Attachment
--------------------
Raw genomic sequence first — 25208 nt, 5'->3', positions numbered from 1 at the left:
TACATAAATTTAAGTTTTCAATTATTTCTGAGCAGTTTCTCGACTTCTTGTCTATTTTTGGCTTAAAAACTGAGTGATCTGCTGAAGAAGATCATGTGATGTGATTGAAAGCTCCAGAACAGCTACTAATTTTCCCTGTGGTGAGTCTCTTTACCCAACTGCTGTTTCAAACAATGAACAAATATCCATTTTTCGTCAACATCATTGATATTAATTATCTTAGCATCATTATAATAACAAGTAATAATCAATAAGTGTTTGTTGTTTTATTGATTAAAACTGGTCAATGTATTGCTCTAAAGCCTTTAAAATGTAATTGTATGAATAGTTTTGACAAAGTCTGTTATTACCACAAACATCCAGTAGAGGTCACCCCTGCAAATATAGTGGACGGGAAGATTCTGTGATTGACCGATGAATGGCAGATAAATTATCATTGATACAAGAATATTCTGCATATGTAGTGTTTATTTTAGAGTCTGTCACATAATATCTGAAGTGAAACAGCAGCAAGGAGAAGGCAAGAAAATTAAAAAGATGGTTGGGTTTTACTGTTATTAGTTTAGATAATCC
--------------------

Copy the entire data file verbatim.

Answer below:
Raw genomic sequence first — 25208 nt, 5'->3', positions numbered from 1 at the left:
TACATAAATTTAAGTTTTCAATTATTTCTGAGCAGTTTCTCGACTTCTTGTCTATTTTTGGCTTAAAAACTGAGTGATCTGCTGAAGAAGATCATGTGATGTGATTGAAAGCTCCAGAACAGCTACTAATTTTCCCTGTGGTGAGTCTCTTTACCCAACTGCTGTTTCAAACAATGAACAAATATCCATTTTTCGTCAACATCATTGATATTAATTATCTTAGCATCATTATAATAACAAGTAATAATCAATAAGTGTTTGTTGTTTTATTGATTAAAACTGGTCAATGTATTGCTCTAAAGCCTTTAAAATGTAATTGTATGAATAGTTTTGACAAAGTCTGTTATTACCACAAACATCCAGTAGAGGTCACCCCTGCAAATATAGTGGACGGGAAGATTCTGTGATTGACCGATGAATGGCAGATAAATTATCATTGATACAAGAATATTCTGCATATGTAGTGTTTATTTTAGAGTCTGTCACATAATATCTGAAGTGAAACAGCAGCAAGGAGAAGGCAAGAAAATTAAAAAGATGGTTGGGTTTTACTGTTATTAGTTTAGATAATCC